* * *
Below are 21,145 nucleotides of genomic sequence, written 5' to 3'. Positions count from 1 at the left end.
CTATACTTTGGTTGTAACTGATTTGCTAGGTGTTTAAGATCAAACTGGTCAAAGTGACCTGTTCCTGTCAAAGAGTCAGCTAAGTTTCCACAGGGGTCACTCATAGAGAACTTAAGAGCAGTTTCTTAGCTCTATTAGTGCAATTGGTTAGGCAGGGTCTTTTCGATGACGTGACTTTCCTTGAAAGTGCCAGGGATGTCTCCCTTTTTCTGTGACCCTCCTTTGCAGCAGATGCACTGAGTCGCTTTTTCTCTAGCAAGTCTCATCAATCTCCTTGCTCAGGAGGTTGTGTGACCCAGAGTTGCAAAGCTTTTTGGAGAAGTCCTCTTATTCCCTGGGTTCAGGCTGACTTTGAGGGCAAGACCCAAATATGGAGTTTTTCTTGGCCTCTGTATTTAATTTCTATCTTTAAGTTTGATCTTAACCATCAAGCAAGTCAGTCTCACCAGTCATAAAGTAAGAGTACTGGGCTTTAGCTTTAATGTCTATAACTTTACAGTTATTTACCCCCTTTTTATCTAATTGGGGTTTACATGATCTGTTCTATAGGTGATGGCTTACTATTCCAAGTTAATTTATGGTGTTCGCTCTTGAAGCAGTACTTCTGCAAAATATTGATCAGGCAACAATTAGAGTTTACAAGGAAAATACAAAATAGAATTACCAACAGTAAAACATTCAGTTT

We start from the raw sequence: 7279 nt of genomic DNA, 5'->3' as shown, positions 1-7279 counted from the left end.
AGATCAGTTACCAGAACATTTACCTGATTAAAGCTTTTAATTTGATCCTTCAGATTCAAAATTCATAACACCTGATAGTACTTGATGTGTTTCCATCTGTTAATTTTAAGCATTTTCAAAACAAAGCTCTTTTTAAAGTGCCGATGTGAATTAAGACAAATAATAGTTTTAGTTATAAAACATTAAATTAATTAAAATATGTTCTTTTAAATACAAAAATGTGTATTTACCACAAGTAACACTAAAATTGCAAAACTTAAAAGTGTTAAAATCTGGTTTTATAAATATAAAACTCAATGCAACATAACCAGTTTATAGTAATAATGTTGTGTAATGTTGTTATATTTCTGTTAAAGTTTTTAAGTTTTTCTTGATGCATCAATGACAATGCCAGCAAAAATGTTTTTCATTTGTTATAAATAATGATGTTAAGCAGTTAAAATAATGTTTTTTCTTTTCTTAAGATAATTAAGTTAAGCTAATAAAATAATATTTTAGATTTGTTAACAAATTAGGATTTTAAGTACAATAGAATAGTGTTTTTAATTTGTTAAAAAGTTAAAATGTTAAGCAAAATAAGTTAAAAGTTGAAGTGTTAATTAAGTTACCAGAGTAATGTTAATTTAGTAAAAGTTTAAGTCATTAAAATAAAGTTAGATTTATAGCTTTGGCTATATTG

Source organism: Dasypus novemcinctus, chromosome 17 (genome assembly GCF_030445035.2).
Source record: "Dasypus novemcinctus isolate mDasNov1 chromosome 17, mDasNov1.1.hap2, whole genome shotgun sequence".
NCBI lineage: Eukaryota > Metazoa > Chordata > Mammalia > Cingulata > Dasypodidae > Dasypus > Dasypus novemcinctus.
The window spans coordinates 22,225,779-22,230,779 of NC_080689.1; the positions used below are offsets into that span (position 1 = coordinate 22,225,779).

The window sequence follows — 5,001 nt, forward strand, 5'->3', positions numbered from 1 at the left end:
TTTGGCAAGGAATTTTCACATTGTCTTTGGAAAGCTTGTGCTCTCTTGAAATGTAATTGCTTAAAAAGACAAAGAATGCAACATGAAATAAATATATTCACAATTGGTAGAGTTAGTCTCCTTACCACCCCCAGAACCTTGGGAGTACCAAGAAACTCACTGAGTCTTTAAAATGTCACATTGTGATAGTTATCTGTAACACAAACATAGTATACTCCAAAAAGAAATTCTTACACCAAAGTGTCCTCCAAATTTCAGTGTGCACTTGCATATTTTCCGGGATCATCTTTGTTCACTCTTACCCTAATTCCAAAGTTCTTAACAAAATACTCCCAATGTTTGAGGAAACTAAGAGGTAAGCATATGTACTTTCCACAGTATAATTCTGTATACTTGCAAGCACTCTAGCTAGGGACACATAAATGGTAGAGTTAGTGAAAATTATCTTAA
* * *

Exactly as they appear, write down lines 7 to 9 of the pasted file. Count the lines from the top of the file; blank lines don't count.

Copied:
NCBI lineage: Eukaryota > Metazoa > Chordata > Mammalia > Cingulata > Dasypodidae > Dasypus > Dasypus novemcinctus.
The window spans coordinates 22,225,779-22,230,779 of NC_080689.1; the positions used below are offsets into that span (position 1 = coordinate 22,225,779).

The window sequence follows — 5,001 nt, forward strand, 5'->3', positions numbered from 1 at the left end: